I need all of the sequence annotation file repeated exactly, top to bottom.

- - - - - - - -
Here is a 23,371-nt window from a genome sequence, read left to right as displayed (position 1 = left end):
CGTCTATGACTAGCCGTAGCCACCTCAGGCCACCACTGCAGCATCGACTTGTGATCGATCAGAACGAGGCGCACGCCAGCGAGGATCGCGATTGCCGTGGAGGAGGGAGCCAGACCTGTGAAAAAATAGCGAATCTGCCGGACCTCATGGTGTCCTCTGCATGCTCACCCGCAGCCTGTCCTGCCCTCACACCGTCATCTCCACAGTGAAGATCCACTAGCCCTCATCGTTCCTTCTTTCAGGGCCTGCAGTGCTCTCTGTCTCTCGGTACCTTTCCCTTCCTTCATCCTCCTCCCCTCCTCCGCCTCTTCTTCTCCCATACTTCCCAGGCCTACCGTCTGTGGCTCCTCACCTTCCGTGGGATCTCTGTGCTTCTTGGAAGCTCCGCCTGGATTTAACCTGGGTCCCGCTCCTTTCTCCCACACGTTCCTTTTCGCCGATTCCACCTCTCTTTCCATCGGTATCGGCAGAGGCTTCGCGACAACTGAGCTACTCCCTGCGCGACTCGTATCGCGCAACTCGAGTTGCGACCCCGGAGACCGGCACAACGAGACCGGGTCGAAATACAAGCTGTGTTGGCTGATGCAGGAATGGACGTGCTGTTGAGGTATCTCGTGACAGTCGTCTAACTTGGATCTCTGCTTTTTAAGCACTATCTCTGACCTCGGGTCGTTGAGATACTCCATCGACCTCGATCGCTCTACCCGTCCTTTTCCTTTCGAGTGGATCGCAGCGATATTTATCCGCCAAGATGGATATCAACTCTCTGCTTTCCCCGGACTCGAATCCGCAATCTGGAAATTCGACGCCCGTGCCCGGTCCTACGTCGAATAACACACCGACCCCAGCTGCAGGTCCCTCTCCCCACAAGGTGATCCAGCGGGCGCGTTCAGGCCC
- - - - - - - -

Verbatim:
Here is a 23,371-nt window from a genome sequence, read left to right as displayed (position 1 = left end):
CGTCTATGACTAGCCGTAGCCACCTCAGGCCACCACTGCAGCATCGACTTGTGATCGATCAGAACGAGGCGCACGCCAGCGAGGATCGCGATTGCCGTGGAGGAGGGAGCCAGACCTGTGAAAAAATAGCGAATCTGCCGGACCTCATGGTGTCCTCTGCATGCTCACCCGCAGCCTGTCCTGCCCTCACACCGTCATCTCCACAGTGAAGATCCACTAGCCCTCATCGTTCCTTCTTTCAGGGCCTGCAGTGCTCTCTGTCTCTCGGTACCTTTCCCTTCCTTCATCCTCCTCCCCTCCTCCGCCTCTTCTTCTCCCATACTTCCCAGGCCTACCGTCTGTGGCTCCTCACCTTCCGTGGGATCTCTGTGCTTCTTGGAAGCTCCGCCTGGATTTAACCTGGGTCCCGCTCCTTTCTCCCACACGTTCCTTTTCGCCGATTCCACCTCTCTTTCCATCGGTATCGGCAGAGGCTTCGCGACAACTGAGCTACTCCCTGCGCGACTCGTATCGCGCAACTCGAGTTGCGACCCCGGAGACCGGCACAACGAGACCGGGTCGAAATACAAGCTGTGTTGGCTGATGCAGGAATGGACGTGCTGTTGAGGTATCTCGTGACAGTCGTCTAACTTGGATCTCTGCTTTTTAAGCACTATCTCTGACCTCGGGTCGTTGAGATACTCCATCGACCTCGATCGCTCTACCCGTCCTTTTCCTTTCGAGTGGATCGCAGCGATATTTATCCGCCAAGATGGATATCAACTCTCTGCTTTCCCCGGACTCGAATCCGCAATCTGGAAATTCGACGCCCGTGCCCGGTCCTACGTCGAATAACACACCGACCCCAGCTGCAGGTCCCTCTCCCCACAAGGTGATCCAGCGGGCGCGTTCAGGCCC